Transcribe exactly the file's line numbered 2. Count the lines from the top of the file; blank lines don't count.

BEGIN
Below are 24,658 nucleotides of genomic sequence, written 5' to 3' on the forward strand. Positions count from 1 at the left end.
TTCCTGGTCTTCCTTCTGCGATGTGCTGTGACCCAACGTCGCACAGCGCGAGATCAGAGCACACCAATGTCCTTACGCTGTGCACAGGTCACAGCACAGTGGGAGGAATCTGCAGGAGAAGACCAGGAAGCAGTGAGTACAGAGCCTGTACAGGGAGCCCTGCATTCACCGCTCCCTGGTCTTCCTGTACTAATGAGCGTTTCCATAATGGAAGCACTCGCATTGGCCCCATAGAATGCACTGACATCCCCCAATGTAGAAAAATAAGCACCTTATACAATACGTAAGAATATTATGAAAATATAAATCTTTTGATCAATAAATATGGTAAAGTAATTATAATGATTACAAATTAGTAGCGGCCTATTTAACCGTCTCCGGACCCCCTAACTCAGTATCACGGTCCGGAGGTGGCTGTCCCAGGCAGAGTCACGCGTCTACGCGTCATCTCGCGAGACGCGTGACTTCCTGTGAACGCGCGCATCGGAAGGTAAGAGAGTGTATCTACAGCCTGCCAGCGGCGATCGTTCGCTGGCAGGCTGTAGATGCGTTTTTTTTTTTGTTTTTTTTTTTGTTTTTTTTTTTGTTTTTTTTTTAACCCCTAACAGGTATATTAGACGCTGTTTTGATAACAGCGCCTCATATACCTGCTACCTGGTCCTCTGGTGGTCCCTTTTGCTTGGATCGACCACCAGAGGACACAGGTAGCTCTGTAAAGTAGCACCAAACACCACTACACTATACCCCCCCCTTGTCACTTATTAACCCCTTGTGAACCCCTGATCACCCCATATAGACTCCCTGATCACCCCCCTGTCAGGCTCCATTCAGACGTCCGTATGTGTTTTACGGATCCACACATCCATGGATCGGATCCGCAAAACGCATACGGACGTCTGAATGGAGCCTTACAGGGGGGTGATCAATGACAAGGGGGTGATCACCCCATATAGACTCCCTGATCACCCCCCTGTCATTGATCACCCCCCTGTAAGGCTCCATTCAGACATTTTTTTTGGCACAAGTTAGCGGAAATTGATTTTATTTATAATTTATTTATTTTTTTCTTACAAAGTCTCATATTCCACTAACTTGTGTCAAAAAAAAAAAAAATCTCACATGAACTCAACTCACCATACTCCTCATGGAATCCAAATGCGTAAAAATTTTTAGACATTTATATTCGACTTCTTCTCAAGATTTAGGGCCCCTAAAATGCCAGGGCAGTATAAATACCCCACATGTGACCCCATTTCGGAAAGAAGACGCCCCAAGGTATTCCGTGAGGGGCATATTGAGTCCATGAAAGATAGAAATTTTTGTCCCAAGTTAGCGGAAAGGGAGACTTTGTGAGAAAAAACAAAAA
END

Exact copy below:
TTCCTGGTCTTCCTTCTGCGATGTGCTGTGACCCAACGTCGCACAGCGCGAGATCAGAGCACACCAATGTCCTTACGCTGTGCACAGGTCACAGCACAGTGGGAGGAATCTGCAGGAGAAGACCAGGAAGCAGTGAGTACAGAGCCTGTACAGGGAGCCCTGCATTCACCGCTCCCTGGTCTTCCTGTACTAATGAGCGTTTCCATAATGGAAGCACTCGCATTGGCCCCATAGAATGCACTGACATCCCCCAATGTAGAAAAATAAGCACCTTATACAATACGTAAGAATATTATGAAAATATAAATCTTTTGATCAATAAATATGGTAAAGTAATTATAATGATTACAAATTAGTAGCGGCCTATTTAACCGTCTCCGGACCCCCTAACTCAGTATCACGGTCCGGAGGTGGCTGTCCCAGGCAGAGTCACGCGTCTACGCGTCATCTCGCGAGACGCGTGACTTCCTGTGAACGCGCGCATCGGAAGGTAAGAGAGTGTATCTACAGCCTGCCAGCGGCGATCGTTCGCTGGCAGGCTGTAGATGCGTTTTTTTTTTTGTTTTTTTTTTTGTTTTTTTTTTTGTTTTTTTTTTAACCCCTAACAGGTATATTAGACGCTGTTTTGATAACAGCGCCTCATATACCTGCTACCTGGTCCTCTGGTGGTCCCTTTTGCTTGGATCGACCACCAGAGGACACAGGTAGCTCTGTAAAGTAGCACCAAACACCACTACACTATACCCCCCCCTTGTCACTTATTAACCCCTTGTGAACCCCTGATCACCCCATATAGACTCCCTGATCACCCCCCTGTCAGGCTCCATTCAGACGTCCGTATGTGTTTTACGGATCCACACATCCATGGATCGGATCCGCAAAACGCATACGGACGTCTGAATGGAGCCTTACAGGGGGGTGATCAATGACAAGGGGGTGATCACCCCATATAGACTCCCTGATCACCCCCCTGTCATTGATCACCCCCCTGTAAGGCTCCATTCAGACATTTTTTTTGGCACAAGTTAGCGGAAATTGATTTTATTTATAATTTATTTATTTTTTTCTTACAAAGTCTCATATTCCACTAACTTGTGTCAAAAAAAAAAAAAATCTCACATGAACTCAACTCACCATACTCCTCATGGAATCCAAATGCGTAAAAATTTTTAGACATTTATATTCGACTTCTTCTCAAGATTTAGGGCCCCTAAAATGCCAGGGCAGTATAAATACCCCACATGTGACCCCATTTCGGAAAGAAGACGCCCCAAGGTATTCCGTGAGGGGCATATTGAGTCCATGAAAGATAGAAATTTTTGTCCCAAGTTAGCGGAAAGGGAGACTTTGTGAGAAAAAACAAAAA